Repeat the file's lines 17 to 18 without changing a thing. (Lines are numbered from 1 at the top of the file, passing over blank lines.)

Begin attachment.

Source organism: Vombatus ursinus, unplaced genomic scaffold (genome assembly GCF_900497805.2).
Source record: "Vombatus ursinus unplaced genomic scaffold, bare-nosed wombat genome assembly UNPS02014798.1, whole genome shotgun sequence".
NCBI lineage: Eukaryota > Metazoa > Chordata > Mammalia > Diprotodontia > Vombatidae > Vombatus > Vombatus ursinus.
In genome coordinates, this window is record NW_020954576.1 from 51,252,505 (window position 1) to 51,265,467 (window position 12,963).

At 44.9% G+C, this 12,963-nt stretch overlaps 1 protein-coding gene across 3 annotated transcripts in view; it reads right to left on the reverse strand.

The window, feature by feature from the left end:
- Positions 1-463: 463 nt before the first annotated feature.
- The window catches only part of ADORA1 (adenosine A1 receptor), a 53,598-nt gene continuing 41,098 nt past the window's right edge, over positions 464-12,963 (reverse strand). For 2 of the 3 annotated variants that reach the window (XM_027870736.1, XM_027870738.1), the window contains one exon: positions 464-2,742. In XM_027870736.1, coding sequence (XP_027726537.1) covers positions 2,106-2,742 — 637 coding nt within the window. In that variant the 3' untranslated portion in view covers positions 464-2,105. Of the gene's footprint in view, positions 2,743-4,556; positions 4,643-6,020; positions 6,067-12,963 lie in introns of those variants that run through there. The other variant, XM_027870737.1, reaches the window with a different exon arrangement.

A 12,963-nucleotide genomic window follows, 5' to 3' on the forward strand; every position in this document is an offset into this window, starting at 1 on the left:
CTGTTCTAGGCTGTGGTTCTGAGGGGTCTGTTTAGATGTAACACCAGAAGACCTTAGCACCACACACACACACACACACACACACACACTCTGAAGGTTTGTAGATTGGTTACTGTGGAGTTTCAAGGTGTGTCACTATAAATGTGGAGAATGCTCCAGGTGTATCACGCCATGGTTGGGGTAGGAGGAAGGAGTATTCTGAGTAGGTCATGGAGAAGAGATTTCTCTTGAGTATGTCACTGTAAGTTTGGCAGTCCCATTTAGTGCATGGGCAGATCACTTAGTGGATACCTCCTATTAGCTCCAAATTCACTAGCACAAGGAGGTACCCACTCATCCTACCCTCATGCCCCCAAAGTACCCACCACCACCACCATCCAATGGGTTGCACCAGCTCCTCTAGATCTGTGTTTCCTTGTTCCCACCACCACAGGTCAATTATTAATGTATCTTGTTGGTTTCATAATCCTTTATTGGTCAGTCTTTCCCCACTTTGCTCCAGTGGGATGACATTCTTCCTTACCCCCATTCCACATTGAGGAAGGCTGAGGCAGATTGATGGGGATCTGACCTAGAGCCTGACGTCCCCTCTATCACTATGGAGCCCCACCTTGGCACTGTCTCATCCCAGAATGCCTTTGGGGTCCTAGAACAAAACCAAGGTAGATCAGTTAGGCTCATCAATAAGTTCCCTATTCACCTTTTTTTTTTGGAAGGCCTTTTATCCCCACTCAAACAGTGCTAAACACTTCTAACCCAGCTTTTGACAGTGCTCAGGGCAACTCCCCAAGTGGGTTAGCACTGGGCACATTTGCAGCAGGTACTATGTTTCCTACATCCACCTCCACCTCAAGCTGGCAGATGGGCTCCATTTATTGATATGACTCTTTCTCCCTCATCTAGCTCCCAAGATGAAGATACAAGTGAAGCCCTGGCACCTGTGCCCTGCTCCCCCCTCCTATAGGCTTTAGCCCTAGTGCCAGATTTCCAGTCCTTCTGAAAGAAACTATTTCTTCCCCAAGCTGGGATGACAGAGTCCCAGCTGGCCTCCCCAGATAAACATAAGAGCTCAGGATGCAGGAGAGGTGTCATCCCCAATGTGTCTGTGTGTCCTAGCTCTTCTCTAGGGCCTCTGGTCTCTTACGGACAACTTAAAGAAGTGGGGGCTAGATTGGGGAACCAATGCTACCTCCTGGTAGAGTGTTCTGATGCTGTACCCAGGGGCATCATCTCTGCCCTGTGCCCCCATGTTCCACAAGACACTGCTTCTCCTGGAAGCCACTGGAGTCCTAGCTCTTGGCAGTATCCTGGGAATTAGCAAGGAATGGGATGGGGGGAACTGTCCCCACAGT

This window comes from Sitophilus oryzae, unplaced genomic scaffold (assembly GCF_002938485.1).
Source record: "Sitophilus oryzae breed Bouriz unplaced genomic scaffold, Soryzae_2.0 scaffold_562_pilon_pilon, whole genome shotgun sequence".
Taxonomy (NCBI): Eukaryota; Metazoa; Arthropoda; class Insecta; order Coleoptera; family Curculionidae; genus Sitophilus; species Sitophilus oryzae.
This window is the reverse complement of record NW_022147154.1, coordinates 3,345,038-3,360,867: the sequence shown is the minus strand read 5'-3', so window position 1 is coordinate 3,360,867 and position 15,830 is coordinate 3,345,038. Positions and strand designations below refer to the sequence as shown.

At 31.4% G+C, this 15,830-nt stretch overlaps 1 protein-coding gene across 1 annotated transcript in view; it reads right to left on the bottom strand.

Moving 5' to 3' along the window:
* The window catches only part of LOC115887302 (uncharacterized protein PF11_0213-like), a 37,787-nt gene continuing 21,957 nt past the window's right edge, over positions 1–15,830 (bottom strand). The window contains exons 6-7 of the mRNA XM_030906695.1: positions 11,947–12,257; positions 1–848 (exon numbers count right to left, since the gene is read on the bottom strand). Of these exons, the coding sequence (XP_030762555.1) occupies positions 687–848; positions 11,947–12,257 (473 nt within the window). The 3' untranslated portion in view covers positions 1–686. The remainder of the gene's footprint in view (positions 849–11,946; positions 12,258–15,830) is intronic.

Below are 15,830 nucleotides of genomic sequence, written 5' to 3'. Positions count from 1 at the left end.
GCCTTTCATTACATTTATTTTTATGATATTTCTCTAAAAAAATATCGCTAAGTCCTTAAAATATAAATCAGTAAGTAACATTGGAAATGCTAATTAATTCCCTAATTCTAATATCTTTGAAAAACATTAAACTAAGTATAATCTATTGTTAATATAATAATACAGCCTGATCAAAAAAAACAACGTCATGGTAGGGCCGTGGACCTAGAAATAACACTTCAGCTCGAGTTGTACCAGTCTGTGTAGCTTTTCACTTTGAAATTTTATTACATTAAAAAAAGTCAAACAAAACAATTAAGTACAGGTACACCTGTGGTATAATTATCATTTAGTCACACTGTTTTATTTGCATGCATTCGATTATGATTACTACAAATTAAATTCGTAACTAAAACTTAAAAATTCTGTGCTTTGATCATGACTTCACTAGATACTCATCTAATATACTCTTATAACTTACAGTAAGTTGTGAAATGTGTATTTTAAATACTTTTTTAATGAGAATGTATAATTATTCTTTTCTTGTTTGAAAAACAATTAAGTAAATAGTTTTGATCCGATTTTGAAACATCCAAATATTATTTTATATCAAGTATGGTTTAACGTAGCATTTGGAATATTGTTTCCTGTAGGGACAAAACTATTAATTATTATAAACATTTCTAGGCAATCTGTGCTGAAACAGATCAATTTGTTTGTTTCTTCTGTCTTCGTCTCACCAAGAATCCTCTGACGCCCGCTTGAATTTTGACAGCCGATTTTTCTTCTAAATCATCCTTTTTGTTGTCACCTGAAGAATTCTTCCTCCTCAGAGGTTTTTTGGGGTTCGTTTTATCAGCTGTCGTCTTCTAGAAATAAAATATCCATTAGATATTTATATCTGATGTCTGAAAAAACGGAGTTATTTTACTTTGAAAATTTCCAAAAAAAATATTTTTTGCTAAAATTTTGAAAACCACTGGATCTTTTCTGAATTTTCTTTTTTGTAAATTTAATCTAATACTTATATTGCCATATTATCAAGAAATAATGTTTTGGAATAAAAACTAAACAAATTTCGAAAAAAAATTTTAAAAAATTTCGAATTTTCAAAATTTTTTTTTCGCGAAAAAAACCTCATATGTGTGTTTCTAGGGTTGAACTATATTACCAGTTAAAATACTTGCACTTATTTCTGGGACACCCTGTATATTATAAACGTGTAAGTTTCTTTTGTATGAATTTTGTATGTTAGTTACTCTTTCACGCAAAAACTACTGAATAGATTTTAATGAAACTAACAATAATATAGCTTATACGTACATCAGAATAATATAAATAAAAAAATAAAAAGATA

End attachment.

* The window catches only part of LOC115887302 (uncharacterized protein PF11_0213-like), a 37,787-nt gene continuing 21,957 nt past the window's right edge, over positions 1–15,830 (bottom strand). The window contains exons 6-7 of the mRNA XM_030906695.1: positions 11,947–12,257; positions 1–848 (exon numbers count right to left, since the gene is read on the bottom strand). Of these exons, the coding sequence (XP_030762555.1) occupies positions 687–848; positions 11,947–12,257 (473 nt within the window). The 3' untranslated portion in view covers positions 1–686. The remainder of the gene's footprint in view (positions 849–11,946; positions 12,258–15,830) is intronic.

Below are 15,830 nucleotides of genomic sequence, written 5' to 3'. Positions count from 1 at the left end.